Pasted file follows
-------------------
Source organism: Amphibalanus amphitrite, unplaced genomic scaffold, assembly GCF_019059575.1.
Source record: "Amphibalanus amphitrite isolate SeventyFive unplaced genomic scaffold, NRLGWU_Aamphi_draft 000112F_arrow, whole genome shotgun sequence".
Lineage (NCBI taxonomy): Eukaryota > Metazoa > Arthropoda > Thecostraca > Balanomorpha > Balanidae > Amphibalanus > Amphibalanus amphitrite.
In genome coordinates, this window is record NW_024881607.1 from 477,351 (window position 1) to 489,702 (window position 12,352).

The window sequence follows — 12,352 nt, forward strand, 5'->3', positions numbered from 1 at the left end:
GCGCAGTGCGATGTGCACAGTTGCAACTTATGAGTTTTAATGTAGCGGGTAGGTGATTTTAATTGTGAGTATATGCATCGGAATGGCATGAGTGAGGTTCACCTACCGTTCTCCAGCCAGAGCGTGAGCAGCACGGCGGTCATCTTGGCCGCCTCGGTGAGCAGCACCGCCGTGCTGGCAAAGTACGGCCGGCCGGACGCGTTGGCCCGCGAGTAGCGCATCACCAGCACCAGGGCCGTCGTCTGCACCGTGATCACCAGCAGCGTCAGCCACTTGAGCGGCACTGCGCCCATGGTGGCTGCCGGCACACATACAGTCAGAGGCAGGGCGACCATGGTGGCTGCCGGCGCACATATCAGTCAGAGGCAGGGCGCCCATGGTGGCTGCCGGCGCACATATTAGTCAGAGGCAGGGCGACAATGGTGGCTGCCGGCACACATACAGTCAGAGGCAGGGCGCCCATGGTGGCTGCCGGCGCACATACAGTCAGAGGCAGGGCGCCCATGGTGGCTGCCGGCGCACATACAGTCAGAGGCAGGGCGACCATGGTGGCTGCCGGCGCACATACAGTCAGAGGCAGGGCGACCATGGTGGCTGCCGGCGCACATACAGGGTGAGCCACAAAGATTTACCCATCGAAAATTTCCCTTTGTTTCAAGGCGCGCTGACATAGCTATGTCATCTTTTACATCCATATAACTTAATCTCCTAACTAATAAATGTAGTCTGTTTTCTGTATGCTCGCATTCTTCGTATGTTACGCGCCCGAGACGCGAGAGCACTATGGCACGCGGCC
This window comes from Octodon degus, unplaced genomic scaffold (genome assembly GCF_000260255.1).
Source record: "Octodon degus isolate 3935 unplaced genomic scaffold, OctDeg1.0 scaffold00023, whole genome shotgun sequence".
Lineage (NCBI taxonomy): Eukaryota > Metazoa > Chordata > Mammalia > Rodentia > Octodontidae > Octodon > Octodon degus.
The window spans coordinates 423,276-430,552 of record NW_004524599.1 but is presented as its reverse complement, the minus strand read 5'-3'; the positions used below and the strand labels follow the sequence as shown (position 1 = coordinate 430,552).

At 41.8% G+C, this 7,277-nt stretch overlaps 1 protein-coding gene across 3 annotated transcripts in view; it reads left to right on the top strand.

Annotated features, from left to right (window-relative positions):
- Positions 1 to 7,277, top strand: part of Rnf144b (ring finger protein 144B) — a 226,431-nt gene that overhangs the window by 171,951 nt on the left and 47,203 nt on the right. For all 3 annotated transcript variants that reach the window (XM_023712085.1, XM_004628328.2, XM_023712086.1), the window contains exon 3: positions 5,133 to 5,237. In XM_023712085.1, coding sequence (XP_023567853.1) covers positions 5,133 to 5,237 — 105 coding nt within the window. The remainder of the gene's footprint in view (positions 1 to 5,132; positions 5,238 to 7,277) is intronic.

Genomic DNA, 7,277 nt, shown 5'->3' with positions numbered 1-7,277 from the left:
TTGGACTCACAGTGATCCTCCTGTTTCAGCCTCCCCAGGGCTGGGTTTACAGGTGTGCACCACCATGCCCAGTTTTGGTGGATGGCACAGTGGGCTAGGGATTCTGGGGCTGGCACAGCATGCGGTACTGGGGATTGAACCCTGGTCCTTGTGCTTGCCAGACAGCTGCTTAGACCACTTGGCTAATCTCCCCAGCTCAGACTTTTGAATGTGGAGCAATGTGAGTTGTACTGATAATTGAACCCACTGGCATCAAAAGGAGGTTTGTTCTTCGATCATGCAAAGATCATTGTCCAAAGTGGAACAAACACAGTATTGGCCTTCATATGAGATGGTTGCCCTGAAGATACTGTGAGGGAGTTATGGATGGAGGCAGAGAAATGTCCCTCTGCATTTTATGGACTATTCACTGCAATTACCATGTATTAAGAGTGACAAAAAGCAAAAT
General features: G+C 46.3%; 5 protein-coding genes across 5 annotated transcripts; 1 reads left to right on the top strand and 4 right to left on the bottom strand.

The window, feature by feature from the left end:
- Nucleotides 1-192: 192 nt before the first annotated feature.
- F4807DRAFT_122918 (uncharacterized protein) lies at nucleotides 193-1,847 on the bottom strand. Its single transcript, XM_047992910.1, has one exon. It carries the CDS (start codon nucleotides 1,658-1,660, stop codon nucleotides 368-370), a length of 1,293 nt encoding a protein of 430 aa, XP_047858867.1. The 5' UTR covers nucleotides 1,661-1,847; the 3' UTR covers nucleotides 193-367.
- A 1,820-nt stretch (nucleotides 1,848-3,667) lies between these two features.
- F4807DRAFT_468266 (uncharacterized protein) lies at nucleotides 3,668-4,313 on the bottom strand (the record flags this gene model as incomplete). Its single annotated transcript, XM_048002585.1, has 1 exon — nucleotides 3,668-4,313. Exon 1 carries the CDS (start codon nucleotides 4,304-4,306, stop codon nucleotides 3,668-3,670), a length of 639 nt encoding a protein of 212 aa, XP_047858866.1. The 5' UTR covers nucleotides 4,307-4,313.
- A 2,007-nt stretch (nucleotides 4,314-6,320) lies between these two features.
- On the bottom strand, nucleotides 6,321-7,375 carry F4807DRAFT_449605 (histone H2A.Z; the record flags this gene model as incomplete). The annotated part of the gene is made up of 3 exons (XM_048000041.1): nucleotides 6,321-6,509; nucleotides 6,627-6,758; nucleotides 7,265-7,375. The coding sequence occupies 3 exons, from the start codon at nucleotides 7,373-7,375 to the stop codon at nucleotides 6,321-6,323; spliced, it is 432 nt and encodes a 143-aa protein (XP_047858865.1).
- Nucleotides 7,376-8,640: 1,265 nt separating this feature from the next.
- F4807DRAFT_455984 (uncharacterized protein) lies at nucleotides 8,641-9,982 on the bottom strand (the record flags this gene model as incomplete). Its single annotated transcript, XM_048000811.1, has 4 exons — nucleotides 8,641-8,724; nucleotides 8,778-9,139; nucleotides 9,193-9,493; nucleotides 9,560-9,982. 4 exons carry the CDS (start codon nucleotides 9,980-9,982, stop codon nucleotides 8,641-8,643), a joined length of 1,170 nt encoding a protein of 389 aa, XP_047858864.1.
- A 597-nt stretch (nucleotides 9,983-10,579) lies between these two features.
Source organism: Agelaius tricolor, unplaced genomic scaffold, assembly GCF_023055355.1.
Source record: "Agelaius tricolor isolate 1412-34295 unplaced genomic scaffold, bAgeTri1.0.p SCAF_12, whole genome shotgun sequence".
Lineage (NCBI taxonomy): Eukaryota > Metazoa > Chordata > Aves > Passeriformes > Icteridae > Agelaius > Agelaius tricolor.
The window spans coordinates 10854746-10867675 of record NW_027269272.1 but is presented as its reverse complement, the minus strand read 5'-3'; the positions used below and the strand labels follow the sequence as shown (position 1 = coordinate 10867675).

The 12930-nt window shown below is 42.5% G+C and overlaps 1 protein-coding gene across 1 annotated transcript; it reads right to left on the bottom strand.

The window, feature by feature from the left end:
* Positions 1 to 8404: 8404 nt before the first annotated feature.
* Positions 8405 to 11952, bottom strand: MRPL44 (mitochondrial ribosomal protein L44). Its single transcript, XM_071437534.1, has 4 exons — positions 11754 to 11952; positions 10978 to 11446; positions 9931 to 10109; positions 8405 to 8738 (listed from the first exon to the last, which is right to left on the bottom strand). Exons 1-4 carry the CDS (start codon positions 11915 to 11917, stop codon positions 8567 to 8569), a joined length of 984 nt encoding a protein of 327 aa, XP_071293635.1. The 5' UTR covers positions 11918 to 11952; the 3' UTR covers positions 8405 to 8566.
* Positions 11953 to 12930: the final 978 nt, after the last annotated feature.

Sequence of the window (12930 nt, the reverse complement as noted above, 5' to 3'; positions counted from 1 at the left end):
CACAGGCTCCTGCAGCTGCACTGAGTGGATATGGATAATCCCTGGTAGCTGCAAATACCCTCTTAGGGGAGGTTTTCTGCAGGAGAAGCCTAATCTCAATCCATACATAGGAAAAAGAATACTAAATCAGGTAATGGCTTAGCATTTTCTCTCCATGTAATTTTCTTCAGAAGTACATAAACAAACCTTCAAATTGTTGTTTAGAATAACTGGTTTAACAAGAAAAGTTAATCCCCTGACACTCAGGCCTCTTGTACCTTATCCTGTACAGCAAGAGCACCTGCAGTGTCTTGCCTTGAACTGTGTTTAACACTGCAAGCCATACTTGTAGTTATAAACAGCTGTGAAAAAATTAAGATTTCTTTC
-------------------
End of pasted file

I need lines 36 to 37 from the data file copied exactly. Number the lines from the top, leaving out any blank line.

Sequence of the window (12930 nt, the reverse complement as noted above, 5' to 3'; positions counted from 1 at the left end):
CACAGGCTCCTGCAGCTGCACTGAGTGGATATGGATAATCCCTGGTAGCTGCAAATACCCTCTTAGGGGAGGTTTTCTGCAGGAGAAGCCTAATCTCAATCCATACATAGGAAAAAGAATACTAAATCAGGTAATGGCTTAGCATTTTCTCTCCATGTAATTTTCTTCAGAAGTACATAAACAAACCTTCAAATTGTTGTTTAGAATAACTGGTTTAACAAGAAAAGTTAATCCCCTGACACTCAGGCCTCTTGTACCTTATCCTGTACAGCAAGAGCACCTGCAGTGTCTTGCCTTGAACTGTGTTTAACACTGCAAGCCATACTTGTAGTTATAAACAGCTGTGAAAAAATTAAGATTTCTTTC